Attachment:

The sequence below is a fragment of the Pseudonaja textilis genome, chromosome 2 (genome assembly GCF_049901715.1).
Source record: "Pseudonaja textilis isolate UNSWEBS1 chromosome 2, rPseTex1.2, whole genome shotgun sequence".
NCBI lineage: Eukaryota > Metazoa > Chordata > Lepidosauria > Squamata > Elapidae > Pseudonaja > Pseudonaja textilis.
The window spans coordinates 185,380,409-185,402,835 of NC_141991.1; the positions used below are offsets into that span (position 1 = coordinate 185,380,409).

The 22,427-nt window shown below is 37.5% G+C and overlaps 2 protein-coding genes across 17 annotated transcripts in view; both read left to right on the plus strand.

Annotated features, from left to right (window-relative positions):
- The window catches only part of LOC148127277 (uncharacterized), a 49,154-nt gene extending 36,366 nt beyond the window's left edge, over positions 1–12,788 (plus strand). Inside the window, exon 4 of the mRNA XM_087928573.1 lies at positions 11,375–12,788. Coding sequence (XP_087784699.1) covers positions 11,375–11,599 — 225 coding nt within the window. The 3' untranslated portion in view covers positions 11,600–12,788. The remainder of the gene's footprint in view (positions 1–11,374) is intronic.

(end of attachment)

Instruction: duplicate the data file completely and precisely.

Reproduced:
The sequence below is a fragment of the Pseudonaja textilis genome, chromosome 2 (genome assembly GCF_049901715.1).
Source record: "Pseudonaja textilis isolate UNSWEBS1 chromosome 2, rPseTex1.2, whole genome shotgun sequence".
NCBI lineage: Eukaryota > Metazoa > Chordata > Lepidosauria > Squamata > Elapidae > Pseudonaja > Pseudonaja textilis.
The window spans coordinates 185,380,409-185,402,835 of NC_141991.1; the positions used below are offsets into that span (position 1 = coordinate 185,380,409).

The 22,427-nt window shown below is 37.5% G+C and overlaps 2 protein-coding genes across 17 annotated transcripts in view; both read left to right on the plus strand.

Annotated features, from left to right (window-relative positions):
- The window catches only part of LOC148127277 (uncharacterized), a 49,154-nt gene extending 36,366 nt beyond the window's left edge, over positions 1–12,788 (plus strand). Inside the window, exon 4 of the mRNA XM_087928573.1 lies at positions 11,375–12,788. Coding sequence (XP_087784699.1) covers positions 11,375–11,599 — 225 coding nt within the window. The 3' untranslated portion in view covers positions 11,600–12,788. The remainder of the gene's footprint in view (positions 1–11,374) is intronic.